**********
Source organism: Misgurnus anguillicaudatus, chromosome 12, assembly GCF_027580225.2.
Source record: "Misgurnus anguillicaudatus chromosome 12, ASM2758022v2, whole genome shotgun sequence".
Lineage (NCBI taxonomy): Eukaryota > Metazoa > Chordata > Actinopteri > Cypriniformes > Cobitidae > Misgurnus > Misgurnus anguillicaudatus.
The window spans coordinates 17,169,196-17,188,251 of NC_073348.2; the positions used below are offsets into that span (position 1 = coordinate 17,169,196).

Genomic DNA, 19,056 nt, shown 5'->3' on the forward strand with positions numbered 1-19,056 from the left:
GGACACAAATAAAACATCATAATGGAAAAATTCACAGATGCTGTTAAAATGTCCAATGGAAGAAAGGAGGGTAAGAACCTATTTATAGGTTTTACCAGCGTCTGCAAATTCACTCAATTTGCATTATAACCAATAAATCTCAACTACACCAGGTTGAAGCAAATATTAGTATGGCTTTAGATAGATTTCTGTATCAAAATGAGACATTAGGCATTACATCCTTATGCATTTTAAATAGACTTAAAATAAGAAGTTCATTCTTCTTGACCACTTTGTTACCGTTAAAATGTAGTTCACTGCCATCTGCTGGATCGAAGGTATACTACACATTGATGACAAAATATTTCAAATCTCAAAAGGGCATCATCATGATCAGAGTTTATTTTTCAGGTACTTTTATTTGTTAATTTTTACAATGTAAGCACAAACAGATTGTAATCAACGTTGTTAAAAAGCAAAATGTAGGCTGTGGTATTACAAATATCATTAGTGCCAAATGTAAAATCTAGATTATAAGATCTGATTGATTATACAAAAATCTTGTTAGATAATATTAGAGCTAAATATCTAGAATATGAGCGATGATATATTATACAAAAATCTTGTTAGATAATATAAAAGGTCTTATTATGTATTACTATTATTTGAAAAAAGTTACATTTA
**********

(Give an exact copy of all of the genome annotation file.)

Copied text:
Source organism: Misgurnus anguillicaudatus, chromosome 12, assembly GCF_027580225.2.
Source record: "Misgurnus anguillicaudatus chromosome 12, ASM2758022v2, whole genome shotgun sequence".
Lineage (NCBI taxonomy): Eukaryota > Metazoa > Chordata > Actinopteri > Cypriniformes > Cobitidae > Misgurnus > Misgurnus anguillicaudatus.
The window spans coordinates 17,169,196-17,188,251 of NC_073348.2; the positions used below are offsets into that span (position 1 = coordinate 17,169,196).

Genomic DNA, 19,056 nt, shown 5'->3' on the forward strand with positions numbered 1-19,056 from the left:
GGACACAAATAAAACATCATAATGGAAAAATTCACAGATGCTGTTAAAATGTCCAATGGAAGAAAGGAGGGTAAGAACCTATTTATAGGTTTTACCAGCGTCTGCAAATTCACTCAATTTGCATTATAACCAATAAATCTCAACTACACCAGGTTGAAGCAAATATTAGTATGGCTTTAGATAGATTTCTGTATCAAAATGAGACATTAGGCATTACATCCTTATGCATTTTAAATAGACTTAAAATAAGAAGTTCATTCTTCTTGACCACTTTGTTACCGTTAAAATGTAGTTCACTGCCATCTGCTGGATCGAAGGTATACTACACATTGATGACAAAATATTTCAAATCTCAAAAGGGCATCATCATGATCAGAGTTTATTTTTCAGGTACTTTTATTTGTTAATTTTTACAATGTAAGCACAAACAGATTGTAATCAACGTTGTTAAAAAGCAAAATGTAGGCTGTGGTATTACAAATATCATTAGTGCCAAATGTAAAATCTAGATTATAAGATCTGATTGATTATACAAAAATCTTGTTAGATAATATTAGAGCTAAATATCTAGAATATGAGCGATGATATATTATACAAAAATCTTGTTAGATAATATAAAAGGTCTTATTATGTATTACTATTATTTGAAAAAAGTTACATTTA